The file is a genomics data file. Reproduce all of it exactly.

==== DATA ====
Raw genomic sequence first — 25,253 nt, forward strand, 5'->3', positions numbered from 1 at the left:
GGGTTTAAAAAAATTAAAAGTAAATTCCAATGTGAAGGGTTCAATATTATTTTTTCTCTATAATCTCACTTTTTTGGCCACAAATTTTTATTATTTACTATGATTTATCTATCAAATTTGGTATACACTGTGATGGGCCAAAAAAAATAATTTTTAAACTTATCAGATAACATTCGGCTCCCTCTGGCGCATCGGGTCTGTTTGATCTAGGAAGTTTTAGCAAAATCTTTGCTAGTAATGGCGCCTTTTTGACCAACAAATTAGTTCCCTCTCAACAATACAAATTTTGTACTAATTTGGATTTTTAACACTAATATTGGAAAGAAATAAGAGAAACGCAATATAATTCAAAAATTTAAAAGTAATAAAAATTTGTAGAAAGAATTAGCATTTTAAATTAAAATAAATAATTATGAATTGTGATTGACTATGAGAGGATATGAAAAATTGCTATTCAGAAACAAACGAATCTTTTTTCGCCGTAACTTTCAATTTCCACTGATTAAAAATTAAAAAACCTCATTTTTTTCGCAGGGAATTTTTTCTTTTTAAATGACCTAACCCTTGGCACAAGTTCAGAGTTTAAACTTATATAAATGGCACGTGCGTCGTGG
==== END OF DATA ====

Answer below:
Raw genomic sequence first — 25,253 nt, forward strand, 5'->3', positions numbered from 1 at the left:
GGGTTTAAAAAAATTAAAAGTAAATTCCAATGTGAAGGGTTCAATATTATTTTTTCTCTATAATCTCACTTTTTTGGCCACAAATTTTTATTATTTACTATGATTTATCTATCAAATTTGGTATACACTGTGATGGGCCAAAAAAAATAATTTTTAAACTTATCAGATAACATTCGGCTCCCTCTGGCGCATCGGGTCTGTTTGATCTAGGAAGTTTTAGCAAAATCTTTGCTAGTAATGGCGCCTTTTTGACCAACAAATTAGTTCCCTCTCAACAATACAAATTTTGTACTAATTTGGATTTTTAACACTAATATTGGAAAGAAATAAGAGAAACGCAATATAATTCAAAAATTTAAAAGTAATAAAAATTTGTAGAAAGAATTAGCATTTTAAATTAAAATAAATAATTATGAATTGTGATTGACTATGAGAGGATATGAAAAATTGCTATTCAGAAACAAACGAATCTTTTTTCGCCGTAACTTTCAATTTCCACTGATTAAAAATTAAAAAACCTCATTTTTTTCGCAGGGAATTTTTTCTTTTTAAATGACCTAACCCTTGGCACAAGTTCAGAGTTTAAACTTATATAAATGGCACGTGCGTCGTGG